Content customisation is the key to successful in-store branding, say industry players

Content customisation is the key to successful in-store branding, say industry players

Author | Jagadeesh Krishnamurthy | Thursday, Jul 26,2007 9:16 AM

Content customisation is the key to successful in-store branding, say industry players

In-store advertising, the new medium targeted by Indian advertisers, has been on a growth phase over the past few years with the retail boom. With almost every advertiser trying to grab their audiences at the last ‘point of contact’, every trick in the trade is being used by the advertisers, media planners, as well as the media owners, resulting in densely advertised areas and sparsely advertised ones in the space of a few metres.

When posed a question on whether the medium, still in its nascent stage according to industry players, is already facing a problem of clutter creeping in, experts vehemently deny it and expect it to continue to grow much more in the coming years.

Future Media’s Anup Kotekar, Business Director-Audio Visual division, observed that both retail and media in retail is in the growth phase, so it is a natural process for the numbers to grow. “But it is not that the numbers of screen per defined area is growing,” he added.

Denying the over-utilisation of the medium, Soumitra Bhattacharyya, CEO, Laqshya Outdoors, explained, “As more and more malls come up, more and more screens and other media options would be evaluated and installed. The other thing I would like to say is that touch point can be derived not only from malls, but there are other areas as well.”

Explaining Group M’s perspective on this front, Deepak Jayaram, National Director, Dialect/D mART (Micro-marketing Solutions), said, “I guess the key component to look out for would be the context or relevance, pricing and measurement, as they would drive the revenues that come into these solutions. Technology and solutions built on the same are great enablers to create impact and engage consumers, and over a period of time, results will decide which of these solutions are relatively more effective within the mall environment.”

Meanwhile, Ishan Raina, CEO, OOH India, notes that screens in public places will only increase as these reach audiences directly. “Unlike TV, where content needs to be clutter breaking because of fragmentation to ensure that channel is not changed, in this medium screens are where the audience is and there is no provision for channel surfing,” he elaborated. Opining that it is a bit early for advertisers to custom design commercials for this medium, he however expects this to take place in the coming months.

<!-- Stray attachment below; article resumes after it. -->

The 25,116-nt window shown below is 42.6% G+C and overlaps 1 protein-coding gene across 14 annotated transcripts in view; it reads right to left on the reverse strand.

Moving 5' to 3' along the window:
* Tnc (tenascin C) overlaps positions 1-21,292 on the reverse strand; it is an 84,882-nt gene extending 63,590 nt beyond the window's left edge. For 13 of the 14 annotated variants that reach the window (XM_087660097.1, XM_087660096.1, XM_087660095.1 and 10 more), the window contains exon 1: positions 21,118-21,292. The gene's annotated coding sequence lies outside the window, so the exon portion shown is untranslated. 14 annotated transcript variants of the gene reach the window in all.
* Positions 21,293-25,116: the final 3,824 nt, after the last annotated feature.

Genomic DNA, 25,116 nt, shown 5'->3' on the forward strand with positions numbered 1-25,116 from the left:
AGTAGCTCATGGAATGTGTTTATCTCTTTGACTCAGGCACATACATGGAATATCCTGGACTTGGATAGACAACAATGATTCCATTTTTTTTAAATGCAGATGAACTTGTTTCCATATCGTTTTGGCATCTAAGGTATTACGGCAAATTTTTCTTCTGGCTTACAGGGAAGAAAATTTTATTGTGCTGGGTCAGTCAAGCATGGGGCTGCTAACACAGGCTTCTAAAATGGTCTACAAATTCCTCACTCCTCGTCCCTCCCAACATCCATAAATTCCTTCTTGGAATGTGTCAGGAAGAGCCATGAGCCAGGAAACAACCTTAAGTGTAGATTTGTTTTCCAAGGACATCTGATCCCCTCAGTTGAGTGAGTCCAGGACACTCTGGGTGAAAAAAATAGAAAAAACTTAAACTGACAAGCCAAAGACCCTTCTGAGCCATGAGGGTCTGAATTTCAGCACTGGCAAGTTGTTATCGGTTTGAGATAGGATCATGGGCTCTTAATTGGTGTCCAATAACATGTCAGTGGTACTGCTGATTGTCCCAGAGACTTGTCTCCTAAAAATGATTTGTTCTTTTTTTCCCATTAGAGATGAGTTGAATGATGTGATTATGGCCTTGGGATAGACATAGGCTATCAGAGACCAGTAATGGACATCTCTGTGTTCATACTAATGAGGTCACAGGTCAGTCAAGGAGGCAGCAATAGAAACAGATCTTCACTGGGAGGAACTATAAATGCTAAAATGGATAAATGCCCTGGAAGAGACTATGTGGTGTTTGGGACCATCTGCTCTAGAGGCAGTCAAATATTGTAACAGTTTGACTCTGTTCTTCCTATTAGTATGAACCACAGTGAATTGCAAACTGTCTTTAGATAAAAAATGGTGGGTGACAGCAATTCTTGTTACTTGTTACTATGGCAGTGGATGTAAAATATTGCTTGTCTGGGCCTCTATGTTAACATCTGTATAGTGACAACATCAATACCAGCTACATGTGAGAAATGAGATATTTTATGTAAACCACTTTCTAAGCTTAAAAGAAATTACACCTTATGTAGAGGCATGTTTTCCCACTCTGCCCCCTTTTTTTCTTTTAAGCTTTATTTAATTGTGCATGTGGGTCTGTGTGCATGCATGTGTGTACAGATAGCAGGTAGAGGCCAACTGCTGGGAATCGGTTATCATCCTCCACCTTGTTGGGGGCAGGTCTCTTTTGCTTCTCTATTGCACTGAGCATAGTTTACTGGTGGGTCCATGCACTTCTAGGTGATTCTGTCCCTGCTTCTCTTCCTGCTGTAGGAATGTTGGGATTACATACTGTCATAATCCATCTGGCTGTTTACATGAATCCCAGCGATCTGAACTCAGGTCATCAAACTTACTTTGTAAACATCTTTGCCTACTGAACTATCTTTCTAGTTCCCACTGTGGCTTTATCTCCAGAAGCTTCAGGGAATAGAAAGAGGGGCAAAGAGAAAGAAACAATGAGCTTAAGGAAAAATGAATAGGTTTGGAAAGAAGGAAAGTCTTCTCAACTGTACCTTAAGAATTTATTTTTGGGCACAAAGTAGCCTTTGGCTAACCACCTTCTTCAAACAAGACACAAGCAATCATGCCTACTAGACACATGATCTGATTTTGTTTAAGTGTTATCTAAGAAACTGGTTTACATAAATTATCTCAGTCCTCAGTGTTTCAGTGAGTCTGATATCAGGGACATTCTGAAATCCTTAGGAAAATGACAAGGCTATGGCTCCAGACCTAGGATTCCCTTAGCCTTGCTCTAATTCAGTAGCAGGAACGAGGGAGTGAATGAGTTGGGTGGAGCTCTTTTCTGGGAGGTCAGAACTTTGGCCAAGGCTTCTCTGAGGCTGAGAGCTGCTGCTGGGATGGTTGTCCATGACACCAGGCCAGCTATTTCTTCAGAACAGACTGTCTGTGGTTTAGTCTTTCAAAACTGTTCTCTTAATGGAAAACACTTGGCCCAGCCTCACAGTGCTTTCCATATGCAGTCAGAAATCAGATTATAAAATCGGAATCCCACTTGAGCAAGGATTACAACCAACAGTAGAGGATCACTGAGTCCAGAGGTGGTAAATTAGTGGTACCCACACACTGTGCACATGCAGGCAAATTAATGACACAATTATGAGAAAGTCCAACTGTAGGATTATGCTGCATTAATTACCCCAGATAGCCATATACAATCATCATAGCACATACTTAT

Future Media’s Kotekar pointed out, “There are companies that use TVCs as ads, but we believe in engagement not only through ads, but also using content that is relevant to the ambience. This content also works as disruption and becomes more engaging.”

Citing the example of the recently launched Future TV, which is positioned much like a television network, Kotekar stressed that the company is investing in brand building and content. He, too, believes that while most current advertisers continue to use regular TVCs, they will gradually need to present special commercials, as a cognitive element will have to be built. Elaborating more on Future TV’s features, he explained about the pointcast communication facility to the target consumer.

Stressing that content has to be eyeball grabbing, Bhattachryya believes that correct placement of the screens is necessary. “Having a wonderful content but a bad placement gets you nowhere, and visa versa is equally pathetic,” he added.

Explaining the essentials for making a campaign for the medium, Bhattachryya said, “Data on consumer behaviour at a mall, office or even the lobby of his residential building… how is he moving, how fast is he moving, where does he look when he comes into the corridor, what is the distance of the corridor or area… all that has to be taken into consideration to come up with a great campaign. The basic idea in a TVC and a promo for LCD display may be the same, but the treatment of the advertisement has to be different. That is the most challenging part.”

Jayaram is of the opinion that consumers function out of different needs in different environments, depending on the activity that they are engaged in. “That is why we believe it is very important to correlate that to the content one advertises, as the consumer will notice and appreciate things that add value to his experience there. Content will therefore need to be customised, keeping in mind his state of mind; the dwell time that one is addressing; and the relevance of the same. TVCs may therefore work only in some cases, and ads may need to be modified or customised to use the new digital media more effectively, so that they seamlessly integrate the same into the larger communication objective.”

With such a positive outlook towards the industry, the players are sure to see a huge amount of growth in this market. As experts point out, it’s the creatives that need to be improved for retaining the TG along with the positioning. So, let us hope and wish that we see a more organised and clutter breaking work from the Indian OOH fraternity in the coming years.

Tags: e4m

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